In 2010 The Essington International School Darwin’s successful extended curriculum program in the Middle Years was recognised in the outstanding national literacy and numeracy NAPLAN results achieved by its students in Years 7 and 9. Similar outstanding results have been identified in other areas of the Middle School program including Science (through the international Science Literacy assessment program).

What is Middle Schooling all about?

Middle Schools began to develop in the U.S. in the 1970s and 1980s in response to the disengagement of students in the early junior high school years. This was showing up in students leaving school early, low attendance rates, and a decline in learning outcomes in the early secondary years of education when compared to outcomes achieved in the primary years.

Middle school advocates formulated their visions in terms of human growth and development rather than on content in subject areas. Research indicated the dramatic changes of puberty affected children between the ages of 10 and 14 years of education. There was a growing awareness that in the middle years of schooling we needed to provide more opportunities to learn, grow and develop in ways that acknowledge and respect this phase of their lives.

The Middle School was to offer a balanced, comprehensive, and success-oriented curriculum. It was to be a sensitive, caring, supportive learning environment that would assist students to make the transition from late childhood to adolescence. It was intended to bridge the gap between the self-contained structure of primary schools and the subject department structure of secondary schools.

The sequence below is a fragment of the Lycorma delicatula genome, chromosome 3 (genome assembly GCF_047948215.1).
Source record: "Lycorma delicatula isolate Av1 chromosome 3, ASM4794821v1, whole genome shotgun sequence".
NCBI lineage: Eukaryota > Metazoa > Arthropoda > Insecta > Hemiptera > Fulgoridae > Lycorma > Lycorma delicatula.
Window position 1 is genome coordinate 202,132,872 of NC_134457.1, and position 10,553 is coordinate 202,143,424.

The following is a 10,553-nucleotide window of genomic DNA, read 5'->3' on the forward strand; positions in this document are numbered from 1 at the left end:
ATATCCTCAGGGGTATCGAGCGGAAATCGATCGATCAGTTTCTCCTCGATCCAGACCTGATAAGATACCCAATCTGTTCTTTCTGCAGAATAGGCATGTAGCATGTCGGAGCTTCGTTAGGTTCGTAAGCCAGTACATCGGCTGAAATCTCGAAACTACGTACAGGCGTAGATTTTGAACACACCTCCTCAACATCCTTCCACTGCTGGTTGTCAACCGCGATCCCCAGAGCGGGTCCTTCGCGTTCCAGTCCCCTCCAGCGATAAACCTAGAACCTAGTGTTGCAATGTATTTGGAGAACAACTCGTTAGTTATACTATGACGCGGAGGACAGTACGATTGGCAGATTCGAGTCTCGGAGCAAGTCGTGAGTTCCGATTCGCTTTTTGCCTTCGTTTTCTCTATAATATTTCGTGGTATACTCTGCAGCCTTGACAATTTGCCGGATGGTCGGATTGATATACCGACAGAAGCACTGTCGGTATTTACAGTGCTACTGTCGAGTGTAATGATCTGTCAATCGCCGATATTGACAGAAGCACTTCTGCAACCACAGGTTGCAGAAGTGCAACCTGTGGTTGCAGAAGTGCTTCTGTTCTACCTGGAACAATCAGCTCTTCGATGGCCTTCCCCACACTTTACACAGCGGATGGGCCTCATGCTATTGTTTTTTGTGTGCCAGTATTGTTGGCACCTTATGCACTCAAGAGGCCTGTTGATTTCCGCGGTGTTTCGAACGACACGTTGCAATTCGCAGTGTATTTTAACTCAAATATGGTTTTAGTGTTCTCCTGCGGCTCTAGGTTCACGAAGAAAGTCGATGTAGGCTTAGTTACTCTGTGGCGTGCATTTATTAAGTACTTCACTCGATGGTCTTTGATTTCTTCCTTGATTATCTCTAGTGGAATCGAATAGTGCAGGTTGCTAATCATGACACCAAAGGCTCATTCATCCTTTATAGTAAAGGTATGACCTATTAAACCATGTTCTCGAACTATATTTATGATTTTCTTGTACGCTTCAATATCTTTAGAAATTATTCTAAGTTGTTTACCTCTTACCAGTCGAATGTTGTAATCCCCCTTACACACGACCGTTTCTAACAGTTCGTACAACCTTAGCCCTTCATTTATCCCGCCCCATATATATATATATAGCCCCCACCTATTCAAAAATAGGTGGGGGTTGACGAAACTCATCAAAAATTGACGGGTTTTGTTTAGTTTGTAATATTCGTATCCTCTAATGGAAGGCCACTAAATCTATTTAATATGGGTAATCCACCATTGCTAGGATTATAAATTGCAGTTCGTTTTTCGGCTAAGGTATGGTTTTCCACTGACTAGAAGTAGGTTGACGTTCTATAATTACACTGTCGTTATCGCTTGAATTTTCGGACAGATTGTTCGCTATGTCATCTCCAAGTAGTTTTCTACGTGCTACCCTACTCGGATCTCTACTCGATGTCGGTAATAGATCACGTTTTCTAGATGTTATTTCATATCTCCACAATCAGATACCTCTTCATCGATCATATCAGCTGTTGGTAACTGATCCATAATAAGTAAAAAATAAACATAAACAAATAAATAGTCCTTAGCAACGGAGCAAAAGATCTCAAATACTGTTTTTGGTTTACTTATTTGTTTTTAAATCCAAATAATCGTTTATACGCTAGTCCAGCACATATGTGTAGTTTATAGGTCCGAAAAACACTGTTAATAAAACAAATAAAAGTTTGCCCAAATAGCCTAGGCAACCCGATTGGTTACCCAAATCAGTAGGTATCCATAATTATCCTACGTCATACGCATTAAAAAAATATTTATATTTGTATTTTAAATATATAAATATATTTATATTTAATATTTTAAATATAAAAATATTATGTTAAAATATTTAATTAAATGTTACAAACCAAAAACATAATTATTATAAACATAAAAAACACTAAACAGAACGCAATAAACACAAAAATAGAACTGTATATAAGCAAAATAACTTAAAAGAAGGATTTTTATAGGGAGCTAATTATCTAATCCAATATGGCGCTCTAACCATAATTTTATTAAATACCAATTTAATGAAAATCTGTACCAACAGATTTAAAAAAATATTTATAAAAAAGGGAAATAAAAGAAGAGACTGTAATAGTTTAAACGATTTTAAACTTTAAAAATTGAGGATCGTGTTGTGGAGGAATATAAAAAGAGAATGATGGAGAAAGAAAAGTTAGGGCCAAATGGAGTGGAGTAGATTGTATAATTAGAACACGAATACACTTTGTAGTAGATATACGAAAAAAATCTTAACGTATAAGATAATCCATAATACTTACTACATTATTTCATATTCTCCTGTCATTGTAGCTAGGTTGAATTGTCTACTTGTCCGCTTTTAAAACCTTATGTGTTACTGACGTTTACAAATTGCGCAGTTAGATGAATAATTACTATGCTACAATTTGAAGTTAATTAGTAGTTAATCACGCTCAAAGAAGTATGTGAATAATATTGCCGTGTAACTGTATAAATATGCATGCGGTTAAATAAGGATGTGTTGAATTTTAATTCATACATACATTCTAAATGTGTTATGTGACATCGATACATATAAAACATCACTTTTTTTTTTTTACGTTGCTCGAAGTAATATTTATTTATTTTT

In essence the development of Middle Schools was a response to the realization that we needed a different way of organizing our schools and curriculum, and teaching for students in the preadolescent years. What worked for primary students and upper secondary students was not effective for this group of students at this stage of their developmental journey. They needed something different.

Middle School seeks to:

  • provide unique experiences for students in transition between childhood and adolescence
  • helps students become proficient in the basic skills
  • helps students develop fundamental thinking processes which foster independent learning
  • helps meet the special physical, social, emotional, and character needs of preadolescent students

Profiling the Middle School Student

A recent article in a professional curriculum journal painted the following profile of middle school students in the editorial titled, “Which Way, the Middle?”:

“They are consumers, a marketers’ target group that influences the purchase of everything from clothes to MP3 players to cell

phones. They are the multitaskers exposed to six and one half hours of media each day, often simultaneously watching TV, listening to music, playing computer games, instant messaging, and even doing homework.

They are worriers, concerned about their grades, their appearance, problems at home, and how to fit in with friends – not to mention the future of their world.